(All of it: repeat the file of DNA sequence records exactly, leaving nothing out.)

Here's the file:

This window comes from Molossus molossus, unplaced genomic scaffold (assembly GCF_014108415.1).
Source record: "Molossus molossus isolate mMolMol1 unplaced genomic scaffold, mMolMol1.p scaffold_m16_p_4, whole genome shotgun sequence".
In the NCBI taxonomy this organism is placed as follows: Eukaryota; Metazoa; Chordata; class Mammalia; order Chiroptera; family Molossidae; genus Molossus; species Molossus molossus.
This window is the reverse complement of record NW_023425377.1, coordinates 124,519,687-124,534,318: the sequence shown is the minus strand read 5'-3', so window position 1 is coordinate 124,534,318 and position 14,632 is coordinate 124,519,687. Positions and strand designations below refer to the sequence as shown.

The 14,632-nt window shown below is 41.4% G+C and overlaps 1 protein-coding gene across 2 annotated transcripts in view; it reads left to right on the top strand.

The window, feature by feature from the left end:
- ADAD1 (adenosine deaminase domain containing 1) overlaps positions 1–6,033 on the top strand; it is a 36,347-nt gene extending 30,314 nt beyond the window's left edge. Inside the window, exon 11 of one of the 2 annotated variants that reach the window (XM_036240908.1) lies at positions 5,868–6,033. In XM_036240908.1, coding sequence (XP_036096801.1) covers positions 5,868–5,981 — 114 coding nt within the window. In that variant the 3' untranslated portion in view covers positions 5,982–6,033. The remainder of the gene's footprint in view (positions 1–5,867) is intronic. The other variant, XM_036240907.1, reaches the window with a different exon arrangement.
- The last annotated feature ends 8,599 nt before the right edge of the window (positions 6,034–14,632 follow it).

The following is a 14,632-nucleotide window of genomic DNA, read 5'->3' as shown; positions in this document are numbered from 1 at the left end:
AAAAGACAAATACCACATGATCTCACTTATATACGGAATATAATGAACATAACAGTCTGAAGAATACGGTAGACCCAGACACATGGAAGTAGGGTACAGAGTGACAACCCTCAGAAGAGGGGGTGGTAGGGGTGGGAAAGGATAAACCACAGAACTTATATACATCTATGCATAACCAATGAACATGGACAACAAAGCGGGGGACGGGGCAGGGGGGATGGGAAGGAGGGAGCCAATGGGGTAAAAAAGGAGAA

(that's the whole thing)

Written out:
This window comes from Molossus molossus, unplaced genomic scaffold (assembly GCF_014108415.1).
Source record: "Molossus molossus isolate mMolMol1 unplaced genomic scaffold, mMolMol1.p scaffold_m16_p_4, whole genome shotgun sequence".
In the NCBI taxonomy this organism is placed as follows: Eukaryota; Metazoa; Chordata; class Mammalia; order Chiroptera; family Molossidae; genus Molossus; species Molossus molossus.
This window is the reverse complement of record NW_023425377.1, coordinates 124,519,687-124,534,318: the sequence shown is the minus strand read 5'-3', so window position 1 is coordinate 124,534,318 and position 14,632 is coordinate 124,519,687. Positions and strand designations below refer to the sequence as shown.

The 14,632-nt window shown below is 41.4% G+C and overlaps 1 protein-coding gene across 2 annotated transcripts in view; it reads left to right on the top strand.

The window, feature by feature from the left end:
- ADAD1 (adenosine deaminase domain containing 1) overlaps positions 1–6,033 on the top strand; it is a 36,347-nt gene extending 30,314 nt beyond the window's left edge. Inside the window, exon 11 of one of the 2 annotated variants that reach the window (XM_036240908.1) lies at positions 5,868–6,033. In XM_036240908.1, coding sequence (XP_036096801.1) covers positions 5,868–5,981 — 114 coding nt within the window. In that variant the 3' untranslated portion in view covers positions 5,982–6,033. The remainder of the gene's footprint in view (positions 1–5,867) is intronic. The other variant, XM_036240907.1, reaches the window with a different exon arrangement.
- The last annotated feature ends 8,599 nt before the right edge of the window (positions 6,034–14,632 follow it).

The following is a 14,632-nucleotide window of genomic DNA, read 5'->3' as shown; positions in this document are numbered from 1 at the left end:
AAAAGACAAATACCACATGATCTCACTTATATACGGAATATAATGAACATAACAGTCTGAAGAATACGGTAGACCCAGACACATGGAAGTAGGGTACAGAGTGACAACCCTCAGAAGAGGGGGTGGTAGGGGTGGGAAAGGATAAACCACAGAACTTATATACATCTATGCATAACCAATGAACATGGACAACAAAGCGGGGGACGGGGCAGGGGGGATGGGAAGGAGGGAGCCAATGGGGTAAAAAAGGAGAA